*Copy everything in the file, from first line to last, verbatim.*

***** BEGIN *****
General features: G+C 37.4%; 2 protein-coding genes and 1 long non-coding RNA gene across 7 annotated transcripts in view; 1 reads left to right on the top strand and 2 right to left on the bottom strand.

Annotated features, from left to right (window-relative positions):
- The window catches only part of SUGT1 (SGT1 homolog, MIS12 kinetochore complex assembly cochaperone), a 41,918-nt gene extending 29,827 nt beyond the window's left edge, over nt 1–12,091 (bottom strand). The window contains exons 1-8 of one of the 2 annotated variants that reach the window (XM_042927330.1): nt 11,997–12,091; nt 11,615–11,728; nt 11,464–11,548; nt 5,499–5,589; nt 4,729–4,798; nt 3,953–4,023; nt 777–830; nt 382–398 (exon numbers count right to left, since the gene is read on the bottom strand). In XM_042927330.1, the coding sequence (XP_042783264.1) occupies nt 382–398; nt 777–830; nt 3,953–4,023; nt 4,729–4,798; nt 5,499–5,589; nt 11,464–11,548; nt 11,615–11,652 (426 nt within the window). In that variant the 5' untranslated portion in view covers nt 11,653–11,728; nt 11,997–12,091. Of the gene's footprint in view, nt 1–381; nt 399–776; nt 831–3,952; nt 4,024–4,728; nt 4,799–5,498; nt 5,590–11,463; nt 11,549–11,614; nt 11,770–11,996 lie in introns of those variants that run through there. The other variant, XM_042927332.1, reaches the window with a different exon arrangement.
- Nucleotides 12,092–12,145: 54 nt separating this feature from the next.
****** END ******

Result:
General features: G+C 37.4%; 2 protein-coding genes and 1 long non-coding RNA gene across 7 annotated transcripts in view; 1 reads left to right on the top strand and 2 right to left on the bottom strand.

Annotated features, from left to right (window-relative positions):
- The window catches only part of SUGT1 (SGT1 homolog, MIS12 kinetochore complex assembly cochaperone), a 41,918-nt gene extending 29,827 nt beyond the window's left edge, over nt 1–12,091 (bottom strand). The window contains exons 1-8 of one of the 2 annotated variants that reach the window (XM_042927330.1): nt 11,997–12,091; nt 11,615–11,728; nt 11,464–11,548; nt 5,499–5,589; nt 4,729–4,798; nt 3,953–4,023; nt 777–830; nt 382–398 (exon numbers count right to left, since the gene is read on the bottom strand). In XM_042927330.1, the coding sequence (XP_042783264.1) occupies nt 382–398; nt 777–830; nt 3,953–4,023; nt 4,729–4,798; nt 5,499–5,589; nt 11,464–11,548; nt 11,615–11,652 (426 nt within the window). In that variant the 5' untranslated portion in view covers nt 11,653–11,728; nt 11,997–12,091. Of the gene's footprint in view, nt 1–381; nt 399–776; nt 831–3,952; nt 4,024–4,728; nt 4,799–5,498; nt 5,590–11,463; nt 11,549–11,614; nt 11,770–11,996 lie in introns of those variants that run through there. The other variant, XM_042927332.1, reaches the window with a different exon arrangement.
- Nucleotides 12,092–12,145: 54 nt separating this feature from the next.